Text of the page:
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Re: [Peirce Columns] A 'Green' Rx To Save Carbon: City Density + Transit

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  • Richard Layman
    Neal Peirce wrote: NEAL PEIRCE COLUMN For Release Sunday, May 4, 2008 © 2008 Washington Post Writers Group A ‘GREEN’ Rx TO
    Message 1 of 1 , May 3 7:57 AM
      Neal Peirce <npeirce@...> wrote:
        For Release Sunday, May 4, 2008

        © 2008 Washington Post Writers Group


        By Neal Peirce

               Earth Day this year was a lot different from the first observance in 1970.  Back then, we faced highly visible smog in the air, towns combatting toxic waste sites, and a Cuyahoga River on fire.
               Today’s challenges are so much greater -- biodiversity, species loss, melting polar caps, rising sea levels, longer droughts.  And now a global food crisis triggered in part by our craze for corn-based ethanol to shake petroleum dependency.
               But human ingenuity is not yet extinct. And some basic truths require our careful attention.
               For ingenuity, consider all the “green” planning that’s underway in our communities, both the building of fancy new energy-efficient “LEED” buildings and -- perhaps even more important of all -- rehabbing of buildings for greater energy efficiency, and thus fewer carbon emissions.
               Because while we talk of the energy gobbled up by cars, trucks, and airplanes, the fact is thone sources account for just 27 percent of U.S. greenhouse gas emissions.  Almost twice as much -- 48 percent -- is produced by the construction and operation of buildings.
               In several regions, major financial houses are developing ways to let office building owners upgrade to high energy efficiency savings with virtually zero up-front expense.  The costs (for new energy-saving furnaces, windows, insulation) are automatically paid through subsequent energy savings.  All that’s missing now is a parallel plan for homeowners.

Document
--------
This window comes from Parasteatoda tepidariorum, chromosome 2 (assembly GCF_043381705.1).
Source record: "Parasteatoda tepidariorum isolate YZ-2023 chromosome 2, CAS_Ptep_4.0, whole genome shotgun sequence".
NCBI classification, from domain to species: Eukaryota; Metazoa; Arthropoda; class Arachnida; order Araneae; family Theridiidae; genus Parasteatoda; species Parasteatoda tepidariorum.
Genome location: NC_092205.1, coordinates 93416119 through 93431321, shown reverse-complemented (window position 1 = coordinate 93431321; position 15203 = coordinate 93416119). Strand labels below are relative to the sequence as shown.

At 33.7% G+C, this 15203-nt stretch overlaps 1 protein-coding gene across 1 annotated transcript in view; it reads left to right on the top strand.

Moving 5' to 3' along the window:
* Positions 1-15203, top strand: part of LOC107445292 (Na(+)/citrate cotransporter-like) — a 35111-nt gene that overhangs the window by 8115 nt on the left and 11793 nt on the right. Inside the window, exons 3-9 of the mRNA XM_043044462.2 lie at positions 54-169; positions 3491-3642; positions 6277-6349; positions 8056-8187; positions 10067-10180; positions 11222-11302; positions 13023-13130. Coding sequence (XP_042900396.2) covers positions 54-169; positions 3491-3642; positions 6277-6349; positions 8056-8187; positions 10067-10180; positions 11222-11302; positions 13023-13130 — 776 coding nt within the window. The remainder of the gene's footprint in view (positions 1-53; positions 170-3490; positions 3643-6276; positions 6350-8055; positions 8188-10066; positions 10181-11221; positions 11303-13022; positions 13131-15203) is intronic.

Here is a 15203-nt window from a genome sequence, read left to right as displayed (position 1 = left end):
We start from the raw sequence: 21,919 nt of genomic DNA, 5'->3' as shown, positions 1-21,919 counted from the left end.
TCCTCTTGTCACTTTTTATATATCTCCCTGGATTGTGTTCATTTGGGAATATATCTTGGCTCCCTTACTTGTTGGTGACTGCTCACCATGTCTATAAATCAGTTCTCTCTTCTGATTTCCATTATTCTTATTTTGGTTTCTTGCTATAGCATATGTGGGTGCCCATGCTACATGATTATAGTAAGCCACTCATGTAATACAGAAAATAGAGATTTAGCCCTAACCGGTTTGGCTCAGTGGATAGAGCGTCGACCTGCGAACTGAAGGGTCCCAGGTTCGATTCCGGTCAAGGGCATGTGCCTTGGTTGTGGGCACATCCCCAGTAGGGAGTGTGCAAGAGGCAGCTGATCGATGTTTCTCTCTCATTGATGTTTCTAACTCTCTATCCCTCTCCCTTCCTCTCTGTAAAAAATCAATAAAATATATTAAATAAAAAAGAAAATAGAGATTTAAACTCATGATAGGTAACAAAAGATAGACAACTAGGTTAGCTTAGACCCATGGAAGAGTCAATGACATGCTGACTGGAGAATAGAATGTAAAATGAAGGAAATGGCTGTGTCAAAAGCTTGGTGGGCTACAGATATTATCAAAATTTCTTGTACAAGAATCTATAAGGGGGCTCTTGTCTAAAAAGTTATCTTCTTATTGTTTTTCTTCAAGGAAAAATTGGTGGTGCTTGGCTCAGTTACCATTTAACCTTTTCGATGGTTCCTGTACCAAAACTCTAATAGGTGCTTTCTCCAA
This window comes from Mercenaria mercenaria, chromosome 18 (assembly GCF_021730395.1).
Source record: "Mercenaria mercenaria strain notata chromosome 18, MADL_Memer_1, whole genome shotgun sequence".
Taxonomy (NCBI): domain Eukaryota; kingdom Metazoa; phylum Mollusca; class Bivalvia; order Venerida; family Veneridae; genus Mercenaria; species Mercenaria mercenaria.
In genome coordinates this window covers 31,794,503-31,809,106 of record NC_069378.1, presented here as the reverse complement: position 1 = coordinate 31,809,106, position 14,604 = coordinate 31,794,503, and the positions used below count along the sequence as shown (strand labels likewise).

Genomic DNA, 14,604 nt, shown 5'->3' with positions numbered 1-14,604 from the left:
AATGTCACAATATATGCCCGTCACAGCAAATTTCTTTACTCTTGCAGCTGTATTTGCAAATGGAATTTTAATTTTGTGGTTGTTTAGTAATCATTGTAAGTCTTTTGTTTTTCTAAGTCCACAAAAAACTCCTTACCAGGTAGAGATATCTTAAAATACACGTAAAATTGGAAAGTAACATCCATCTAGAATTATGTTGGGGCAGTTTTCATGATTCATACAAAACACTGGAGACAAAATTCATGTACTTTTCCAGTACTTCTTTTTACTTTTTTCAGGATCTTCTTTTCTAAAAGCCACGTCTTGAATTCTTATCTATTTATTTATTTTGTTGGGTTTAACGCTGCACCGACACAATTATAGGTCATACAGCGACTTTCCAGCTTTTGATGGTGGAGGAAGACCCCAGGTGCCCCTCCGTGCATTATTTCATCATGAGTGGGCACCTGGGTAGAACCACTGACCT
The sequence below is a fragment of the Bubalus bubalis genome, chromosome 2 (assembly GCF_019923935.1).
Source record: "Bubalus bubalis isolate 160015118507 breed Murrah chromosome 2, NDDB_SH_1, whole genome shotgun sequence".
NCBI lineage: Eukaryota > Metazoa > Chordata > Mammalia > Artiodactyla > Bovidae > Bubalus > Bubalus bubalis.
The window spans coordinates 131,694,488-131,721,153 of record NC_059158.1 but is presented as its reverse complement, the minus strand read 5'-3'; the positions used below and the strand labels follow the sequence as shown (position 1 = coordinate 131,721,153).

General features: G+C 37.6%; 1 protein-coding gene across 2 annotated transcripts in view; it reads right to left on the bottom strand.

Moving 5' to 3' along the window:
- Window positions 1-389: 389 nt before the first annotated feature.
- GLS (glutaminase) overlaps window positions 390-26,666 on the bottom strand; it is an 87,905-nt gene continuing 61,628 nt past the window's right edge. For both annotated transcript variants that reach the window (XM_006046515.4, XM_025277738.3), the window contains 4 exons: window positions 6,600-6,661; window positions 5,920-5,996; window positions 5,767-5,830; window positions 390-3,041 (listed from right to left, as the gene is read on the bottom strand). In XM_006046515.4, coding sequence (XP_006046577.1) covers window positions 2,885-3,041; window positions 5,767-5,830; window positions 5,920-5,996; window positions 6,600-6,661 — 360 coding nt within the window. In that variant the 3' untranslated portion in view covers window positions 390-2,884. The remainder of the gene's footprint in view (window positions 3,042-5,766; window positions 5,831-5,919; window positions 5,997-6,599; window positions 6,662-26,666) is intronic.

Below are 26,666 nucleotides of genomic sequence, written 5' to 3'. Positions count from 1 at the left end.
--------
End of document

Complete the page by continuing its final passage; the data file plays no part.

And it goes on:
Building energy upgrades offer our earliest, biggest chances to cut greenhouse gas emissions.  And they produce another dividend: lots of blue collar jobs, including carpenters, electricians, plumbers, drywall contractors -- the list goes on and on.  And these are jobs that can’t be shipped overseas.
               Richard Moe, president of the National Trust for Historic Preservation, pulls us up short with an easily-ignored fact: Instead of tearing down our older buildings for bigger or fancier replacements, we do a lot better, energy-wise, to rehabilitate and keep using them.
               “Preservation is sustainability -- buildings are vast repositories of energy,” Moe argues.  For a 50,000 square foot building, he notes, the combined costs of teardown and replacement -- hauling away tons of waste, re-excavating, manufacturing new construction materials, operating tools, installing lighting and heating and cooling systems --“embodies” the equivalent of 640,000 gallons of gasoline.